CAMDEN, NJ — City Council tabled an ordinance that would have authorized the use of the city's eminent domain powers to acquire land on behalf of a charter school system seeking expansion.

The decision at Tuesday night’s meeting came after objections from Cramer Hill residents and concerns raised from a councilmember about the Camden’s Promise Charter School plan for the construction of an early childhood development center.

Camden’s Promise, which operates four schools in East Camden serving students pre-K through 12th grade, is trying to obtain a group of properties across from its 879 Beideman Ave. main campus. The charter network has, over the years, secured all but four lots of the site proposed for the new school, a block where Lois and Hayes avenues meet in the Biedman neighborhood.

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Efforts were reportedly made by the network to first contact the property owners but these owners did not return a response, according to Jim Lex, CEO of the Camden County Improvement Authority, who spoke on behalf of the project at last week's council caucus meeting

At the follow-up meeting Tuesday, residents pleaded for a vote against the measure they said will further trample over longtime members of the surrounding community, covering Cramer Hill, Biedman, and Ablett Village.

Mary Cortes, president of Cramer Hill Residents Association and Camden United Inc., presented a petition from residents and business owners of the neighborhood rejecting the proposal to build another school. The letter listed seven points outlining why the group opposed the plan, which Cortes read aloud during a public comment portion on the ordinance.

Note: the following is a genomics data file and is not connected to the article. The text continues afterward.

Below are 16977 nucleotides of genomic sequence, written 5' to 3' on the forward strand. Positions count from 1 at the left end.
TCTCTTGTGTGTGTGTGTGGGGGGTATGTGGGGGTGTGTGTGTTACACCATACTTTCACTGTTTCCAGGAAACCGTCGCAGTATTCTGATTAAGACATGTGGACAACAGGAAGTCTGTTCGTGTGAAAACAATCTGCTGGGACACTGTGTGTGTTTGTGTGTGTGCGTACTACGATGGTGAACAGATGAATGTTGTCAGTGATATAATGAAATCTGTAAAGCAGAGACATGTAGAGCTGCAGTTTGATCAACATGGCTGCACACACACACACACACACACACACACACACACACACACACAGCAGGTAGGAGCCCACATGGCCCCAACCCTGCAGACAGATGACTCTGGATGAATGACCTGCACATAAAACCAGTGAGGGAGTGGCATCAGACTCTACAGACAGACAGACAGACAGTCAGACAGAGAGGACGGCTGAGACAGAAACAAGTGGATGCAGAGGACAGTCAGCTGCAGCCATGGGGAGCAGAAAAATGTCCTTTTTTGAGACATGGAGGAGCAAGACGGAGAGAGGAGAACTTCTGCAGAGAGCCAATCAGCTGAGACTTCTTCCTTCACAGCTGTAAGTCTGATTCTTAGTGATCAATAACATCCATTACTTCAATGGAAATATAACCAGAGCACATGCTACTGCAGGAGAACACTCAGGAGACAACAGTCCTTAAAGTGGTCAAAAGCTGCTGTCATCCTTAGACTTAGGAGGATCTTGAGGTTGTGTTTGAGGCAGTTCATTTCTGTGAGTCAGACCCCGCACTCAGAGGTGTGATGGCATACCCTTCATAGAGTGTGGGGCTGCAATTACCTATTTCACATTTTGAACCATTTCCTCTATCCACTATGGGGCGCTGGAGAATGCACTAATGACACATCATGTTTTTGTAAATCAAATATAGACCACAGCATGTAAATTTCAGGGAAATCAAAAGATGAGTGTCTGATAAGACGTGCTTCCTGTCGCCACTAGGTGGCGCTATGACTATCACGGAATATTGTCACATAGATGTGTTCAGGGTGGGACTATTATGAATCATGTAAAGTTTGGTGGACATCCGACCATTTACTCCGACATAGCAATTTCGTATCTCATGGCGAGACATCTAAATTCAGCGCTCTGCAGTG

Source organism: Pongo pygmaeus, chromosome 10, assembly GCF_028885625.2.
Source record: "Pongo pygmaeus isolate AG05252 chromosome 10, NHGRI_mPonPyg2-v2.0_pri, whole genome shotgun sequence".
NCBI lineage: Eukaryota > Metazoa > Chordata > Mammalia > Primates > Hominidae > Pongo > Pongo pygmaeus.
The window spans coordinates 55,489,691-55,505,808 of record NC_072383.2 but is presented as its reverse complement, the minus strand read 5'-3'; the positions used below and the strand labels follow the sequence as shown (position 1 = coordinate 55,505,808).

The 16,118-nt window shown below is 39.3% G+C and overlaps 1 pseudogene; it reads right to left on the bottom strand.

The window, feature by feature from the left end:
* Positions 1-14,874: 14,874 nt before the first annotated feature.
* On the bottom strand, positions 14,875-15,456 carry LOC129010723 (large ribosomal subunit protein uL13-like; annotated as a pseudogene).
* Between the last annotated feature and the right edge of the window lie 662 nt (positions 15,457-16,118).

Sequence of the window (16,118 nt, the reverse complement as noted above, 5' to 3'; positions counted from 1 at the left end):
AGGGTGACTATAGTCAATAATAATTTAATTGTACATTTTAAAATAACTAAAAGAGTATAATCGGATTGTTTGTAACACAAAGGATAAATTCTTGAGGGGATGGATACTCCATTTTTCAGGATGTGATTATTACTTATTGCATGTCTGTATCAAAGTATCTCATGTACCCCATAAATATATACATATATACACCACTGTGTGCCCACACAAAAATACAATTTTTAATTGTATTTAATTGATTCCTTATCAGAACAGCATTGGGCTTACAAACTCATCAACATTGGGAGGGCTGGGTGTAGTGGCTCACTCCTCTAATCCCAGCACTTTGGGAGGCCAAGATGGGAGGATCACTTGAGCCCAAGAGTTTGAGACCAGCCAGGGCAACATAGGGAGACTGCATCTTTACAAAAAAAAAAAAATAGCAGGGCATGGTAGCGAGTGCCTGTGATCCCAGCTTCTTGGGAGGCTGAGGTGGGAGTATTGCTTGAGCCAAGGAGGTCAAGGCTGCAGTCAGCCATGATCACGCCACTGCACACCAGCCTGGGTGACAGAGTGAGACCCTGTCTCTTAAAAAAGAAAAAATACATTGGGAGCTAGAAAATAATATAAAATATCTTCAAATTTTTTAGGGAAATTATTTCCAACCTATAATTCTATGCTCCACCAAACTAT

Among the issues, the group said the charter-style school will not provide tax revenue to Camden, will bankrupt seven daycare businesses in the area, and make worse traffic issues that already pose problems.

They also argued that parents of the students enrolled in the new early childhood center — coming from municipalities other than just Camden — would "have no respect for the parking and peacefulness of the community."

"We will seek an injunction if we need to do so, we've done it before," Cortes said. "We knew nothing of this proposal. This proposal would have been brought before the Cramer Hill Residents Association.

"Please, say no to this proposal. No more schools, no more traffic. And consider the 'ma and pa' businesses of the city," she continued. "No more eminent domain please."

Councilmember Felisha Reyes-Morton, of Ward 4, asked members of administration if residents adjacent to the project site, specifically two single-family homes, had been notified of the proposed expansion and work that might affect them.

A week earlier at the caucus meeting, Lex said the charter network would make the effort to notify the individuals.

But officials Tuesday night could not confirm that this action had been taken. This led Reyes-Morton to call for the tabling of the measure, though a motion to push it forward was already brought.

"I think (the notification) is very important, for me, that's very important," she said.

After some murmuring among councilmembers and shouts from the crowd, the council then voted instead, unanimously, to table the ordinance.

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